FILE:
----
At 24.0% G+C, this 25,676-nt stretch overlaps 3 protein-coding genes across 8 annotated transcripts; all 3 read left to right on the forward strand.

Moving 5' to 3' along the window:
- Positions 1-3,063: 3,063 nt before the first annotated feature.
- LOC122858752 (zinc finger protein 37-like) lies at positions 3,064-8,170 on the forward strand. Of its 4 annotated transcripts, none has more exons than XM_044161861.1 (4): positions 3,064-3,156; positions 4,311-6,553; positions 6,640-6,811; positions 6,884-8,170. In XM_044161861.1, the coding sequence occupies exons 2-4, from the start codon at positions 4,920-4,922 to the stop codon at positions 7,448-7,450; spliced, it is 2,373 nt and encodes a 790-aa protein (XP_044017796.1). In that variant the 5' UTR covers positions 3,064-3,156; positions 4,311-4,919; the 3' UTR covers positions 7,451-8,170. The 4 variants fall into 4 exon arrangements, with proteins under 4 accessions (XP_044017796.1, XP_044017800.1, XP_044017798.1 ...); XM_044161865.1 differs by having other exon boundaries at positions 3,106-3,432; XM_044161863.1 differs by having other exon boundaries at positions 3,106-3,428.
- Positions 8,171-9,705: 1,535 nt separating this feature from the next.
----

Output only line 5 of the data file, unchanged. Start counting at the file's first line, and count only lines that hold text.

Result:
- Positions 8,171-9,705: 1,535 nt separating this feature from the next.